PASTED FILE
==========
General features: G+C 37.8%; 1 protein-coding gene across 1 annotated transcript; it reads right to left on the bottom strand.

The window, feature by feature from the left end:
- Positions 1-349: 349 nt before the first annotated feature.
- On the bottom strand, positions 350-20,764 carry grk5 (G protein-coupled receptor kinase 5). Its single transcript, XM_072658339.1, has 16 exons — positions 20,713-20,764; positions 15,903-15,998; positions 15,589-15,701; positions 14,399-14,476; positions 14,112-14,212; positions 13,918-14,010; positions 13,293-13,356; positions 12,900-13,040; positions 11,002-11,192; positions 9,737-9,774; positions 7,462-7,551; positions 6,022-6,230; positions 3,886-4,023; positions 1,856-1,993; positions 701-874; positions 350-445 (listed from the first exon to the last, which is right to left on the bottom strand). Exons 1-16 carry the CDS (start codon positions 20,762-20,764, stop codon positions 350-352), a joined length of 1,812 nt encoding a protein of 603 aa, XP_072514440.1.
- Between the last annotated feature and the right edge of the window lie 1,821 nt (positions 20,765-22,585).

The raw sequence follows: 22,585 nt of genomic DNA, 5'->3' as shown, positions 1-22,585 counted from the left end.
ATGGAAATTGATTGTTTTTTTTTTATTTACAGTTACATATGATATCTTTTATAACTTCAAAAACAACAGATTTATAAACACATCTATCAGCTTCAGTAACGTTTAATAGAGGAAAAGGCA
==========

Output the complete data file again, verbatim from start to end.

General features: G+C 37.8%; 1 protein-coding gene across 1 annotated transcript; it reads right to left on the bottom strand.

The window, feature by feature from the left end:
- Positions 1-349: 349 nt before the first annotated feature.
- On the bottom strand, positions 350-20,764 carry grk5 (G protein-coupled receptor kinase 5). Its single transcript, XM_072658339.1, has 16 exons — positions 20,713-20,764; positions 15,903-15,998; positions 15,589-15,701; positions 14,399-14,476; positions 14,112-14,212; positions 13,918-14,010; positions 13,293-13,356; positions 12,900-13,040; positions 11,002-11,192; positions 9,737-9,774; positions 7,462-7,551; positions 6,022-6,230; positions 3,886-4,023; positions 1,856-1,993; positions 701-874; positions 350-445 (listed from the first exon to the last, which is right to left on the bottom strand). Exons 1-16 carry the CDS (start codon positions 20,762-20,764, stop codon positions 350-352), a joined length of 1,812 nt encoding a protein of 603 aa, XP_072514440.1.
- Between the last annotated feature and the right edge of the window lie 1,821 nt (positions 20,765-22,585).

The raw sequence follows: 22,585 nt of genomic DNA, 5'->3' as shown, positions 1-22,585 counted from the left end.
ATGGAAATTGATTGTTTTTTTTTTATTTACAGTTACATATGATATCTTTTATAACTTCAAAAACAACAGATTTATAAACACATCTATCAGCTTCAGTAACGTTTAATAGAGGAAAAGGCA